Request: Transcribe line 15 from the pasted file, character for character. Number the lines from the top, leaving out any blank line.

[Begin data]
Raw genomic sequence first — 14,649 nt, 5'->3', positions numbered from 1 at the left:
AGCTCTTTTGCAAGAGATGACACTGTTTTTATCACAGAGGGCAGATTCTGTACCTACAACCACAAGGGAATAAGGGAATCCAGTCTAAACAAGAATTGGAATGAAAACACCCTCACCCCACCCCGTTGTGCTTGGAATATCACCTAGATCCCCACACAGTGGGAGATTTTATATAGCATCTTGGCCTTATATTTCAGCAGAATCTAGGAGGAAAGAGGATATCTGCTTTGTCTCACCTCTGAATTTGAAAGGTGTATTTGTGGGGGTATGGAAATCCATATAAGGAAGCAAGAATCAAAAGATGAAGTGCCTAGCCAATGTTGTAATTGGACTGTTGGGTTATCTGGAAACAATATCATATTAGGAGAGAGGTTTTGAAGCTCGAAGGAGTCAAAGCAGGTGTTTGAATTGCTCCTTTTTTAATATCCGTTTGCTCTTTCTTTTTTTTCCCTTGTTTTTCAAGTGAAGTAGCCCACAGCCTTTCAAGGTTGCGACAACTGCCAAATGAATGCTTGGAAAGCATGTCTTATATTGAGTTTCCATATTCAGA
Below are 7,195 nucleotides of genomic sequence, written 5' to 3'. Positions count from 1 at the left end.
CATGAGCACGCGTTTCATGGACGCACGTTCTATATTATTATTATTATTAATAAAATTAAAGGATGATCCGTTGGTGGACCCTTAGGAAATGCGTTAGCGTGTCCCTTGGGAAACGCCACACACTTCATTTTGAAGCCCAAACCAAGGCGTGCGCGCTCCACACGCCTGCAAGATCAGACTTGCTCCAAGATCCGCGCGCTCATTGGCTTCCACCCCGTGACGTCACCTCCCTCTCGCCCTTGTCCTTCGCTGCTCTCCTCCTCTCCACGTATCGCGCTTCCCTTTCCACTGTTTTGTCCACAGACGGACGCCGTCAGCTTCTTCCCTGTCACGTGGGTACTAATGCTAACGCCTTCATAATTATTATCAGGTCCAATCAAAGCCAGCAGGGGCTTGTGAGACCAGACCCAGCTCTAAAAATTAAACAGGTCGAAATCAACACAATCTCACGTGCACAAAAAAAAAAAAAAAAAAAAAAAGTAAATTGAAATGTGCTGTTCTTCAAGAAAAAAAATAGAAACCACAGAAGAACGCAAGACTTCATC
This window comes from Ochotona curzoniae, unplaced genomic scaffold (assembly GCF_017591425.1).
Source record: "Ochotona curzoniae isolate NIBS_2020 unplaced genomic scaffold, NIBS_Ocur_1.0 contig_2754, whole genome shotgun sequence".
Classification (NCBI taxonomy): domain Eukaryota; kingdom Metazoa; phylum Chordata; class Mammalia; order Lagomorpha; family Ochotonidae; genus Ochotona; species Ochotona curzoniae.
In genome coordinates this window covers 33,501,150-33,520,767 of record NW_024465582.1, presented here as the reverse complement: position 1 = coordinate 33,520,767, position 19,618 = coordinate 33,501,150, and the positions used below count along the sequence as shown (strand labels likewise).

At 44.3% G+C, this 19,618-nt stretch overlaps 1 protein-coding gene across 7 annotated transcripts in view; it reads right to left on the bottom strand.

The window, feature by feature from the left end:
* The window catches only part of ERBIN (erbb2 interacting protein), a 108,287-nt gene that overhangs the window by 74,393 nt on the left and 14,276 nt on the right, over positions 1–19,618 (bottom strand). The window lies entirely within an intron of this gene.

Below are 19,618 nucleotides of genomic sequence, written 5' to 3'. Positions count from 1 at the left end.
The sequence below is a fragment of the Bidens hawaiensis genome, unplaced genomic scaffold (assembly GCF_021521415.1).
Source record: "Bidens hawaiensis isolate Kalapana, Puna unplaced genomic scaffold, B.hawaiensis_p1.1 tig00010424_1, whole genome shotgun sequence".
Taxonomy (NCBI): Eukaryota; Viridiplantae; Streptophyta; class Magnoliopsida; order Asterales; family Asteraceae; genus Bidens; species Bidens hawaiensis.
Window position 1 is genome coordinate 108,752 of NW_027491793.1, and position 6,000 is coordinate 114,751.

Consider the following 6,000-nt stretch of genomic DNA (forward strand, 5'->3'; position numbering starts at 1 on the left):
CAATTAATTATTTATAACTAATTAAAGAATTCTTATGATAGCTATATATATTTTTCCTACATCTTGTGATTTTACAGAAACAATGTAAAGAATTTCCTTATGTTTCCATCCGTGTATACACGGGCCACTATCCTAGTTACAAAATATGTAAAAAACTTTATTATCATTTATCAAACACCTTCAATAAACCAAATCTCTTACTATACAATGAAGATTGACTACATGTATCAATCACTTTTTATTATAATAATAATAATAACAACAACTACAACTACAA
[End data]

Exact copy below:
Taxonomy (NCBI): Eukaryota; Viridiplantae; Streptophyta; class Magnoliopsida; order Asterales; family Asteraceae; genus Bidens; species Bidens hawaiensis.